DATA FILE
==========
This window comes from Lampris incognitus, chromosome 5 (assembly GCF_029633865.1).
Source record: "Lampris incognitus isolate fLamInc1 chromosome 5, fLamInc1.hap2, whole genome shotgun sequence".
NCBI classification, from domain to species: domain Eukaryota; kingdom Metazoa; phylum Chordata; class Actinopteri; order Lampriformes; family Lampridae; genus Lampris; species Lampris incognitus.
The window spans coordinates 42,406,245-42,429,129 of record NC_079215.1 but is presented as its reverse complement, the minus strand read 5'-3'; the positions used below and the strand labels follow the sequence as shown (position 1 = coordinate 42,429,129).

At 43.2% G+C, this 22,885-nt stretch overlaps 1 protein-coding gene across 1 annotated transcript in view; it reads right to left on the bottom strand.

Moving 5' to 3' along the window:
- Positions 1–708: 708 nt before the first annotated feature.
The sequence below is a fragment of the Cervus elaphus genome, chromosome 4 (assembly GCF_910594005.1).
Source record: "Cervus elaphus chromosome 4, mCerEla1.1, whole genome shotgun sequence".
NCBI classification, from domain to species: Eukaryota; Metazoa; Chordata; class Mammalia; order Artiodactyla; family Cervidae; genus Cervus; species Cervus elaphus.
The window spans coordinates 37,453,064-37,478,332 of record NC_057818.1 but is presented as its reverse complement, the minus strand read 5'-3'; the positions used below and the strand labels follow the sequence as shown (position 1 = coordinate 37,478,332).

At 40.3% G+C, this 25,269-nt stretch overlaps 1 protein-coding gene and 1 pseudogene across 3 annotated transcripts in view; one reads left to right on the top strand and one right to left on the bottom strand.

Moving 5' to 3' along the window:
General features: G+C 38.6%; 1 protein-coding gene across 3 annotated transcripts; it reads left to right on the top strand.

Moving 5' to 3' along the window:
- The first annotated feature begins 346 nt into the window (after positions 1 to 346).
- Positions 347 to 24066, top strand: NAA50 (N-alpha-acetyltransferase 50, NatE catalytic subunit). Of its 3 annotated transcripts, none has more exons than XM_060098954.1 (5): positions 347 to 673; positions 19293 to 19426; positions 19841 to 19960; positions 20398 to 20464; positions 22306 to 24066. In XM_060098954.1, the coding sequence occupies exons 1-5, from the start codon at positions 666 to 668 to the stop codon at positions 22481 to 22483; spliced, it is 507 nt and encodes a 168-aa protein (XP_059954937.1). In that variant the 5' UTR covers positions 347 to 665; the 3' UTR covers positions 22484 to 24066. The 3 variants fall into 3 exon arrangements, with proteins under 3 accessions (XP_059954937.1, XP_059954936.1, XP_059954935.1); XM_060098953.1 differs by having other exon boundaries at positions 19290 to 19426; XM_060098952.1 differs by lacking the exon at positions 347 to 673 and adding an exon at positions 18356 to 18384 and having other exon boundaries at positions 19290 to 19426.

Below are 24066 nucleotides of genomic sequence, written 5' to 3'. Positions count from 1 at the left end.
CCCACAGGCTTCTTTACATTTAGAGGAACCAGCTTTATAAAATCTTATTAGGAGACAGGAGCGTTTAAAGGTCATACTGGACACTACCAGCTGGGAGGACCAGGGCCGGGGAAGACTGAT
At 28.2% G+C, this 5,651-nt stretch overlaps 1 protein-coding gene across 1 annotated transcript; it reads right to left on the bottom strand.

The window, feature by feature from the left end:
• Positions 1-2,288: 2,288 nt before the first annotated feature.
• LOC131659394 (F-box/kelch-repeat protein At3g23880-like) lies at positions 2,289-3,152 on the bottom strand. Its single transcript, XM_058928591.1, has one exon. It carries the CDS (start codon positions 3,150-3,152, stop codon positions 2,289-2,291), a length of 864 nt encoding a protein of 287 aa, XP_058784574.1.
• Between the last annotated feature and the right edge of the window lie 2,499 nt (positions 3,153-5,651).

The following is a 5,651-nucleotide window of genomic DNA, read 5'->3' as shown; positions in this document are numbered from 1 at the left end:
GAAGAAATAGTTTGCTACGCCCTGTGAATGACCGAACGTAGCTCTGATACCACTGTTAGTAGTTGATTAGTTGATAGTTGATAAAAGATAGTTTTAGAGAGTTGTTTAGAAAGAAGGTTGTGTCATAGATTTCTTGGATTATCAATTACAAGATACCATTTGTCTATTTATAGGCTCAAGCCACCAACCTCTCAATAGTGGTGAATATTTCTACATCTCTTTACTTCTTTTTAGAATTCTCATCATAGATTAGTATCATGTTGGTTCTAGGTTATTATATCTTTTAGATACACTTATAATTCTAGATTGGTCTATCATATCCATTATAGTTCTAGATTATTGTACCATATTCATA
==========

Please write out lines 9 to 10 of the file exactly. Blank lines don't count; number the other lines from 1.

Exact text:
Source record: "Cervus elaphus chromosome 4, mCerEla1.1, whole genome shotgun sequence".
NCBI classification, from domain to species: Eukaryota; Metazoa; Chordata; class Mammalia; order Artiodactyla; family Cervidae; genus Cervus; species Cervus elaphus.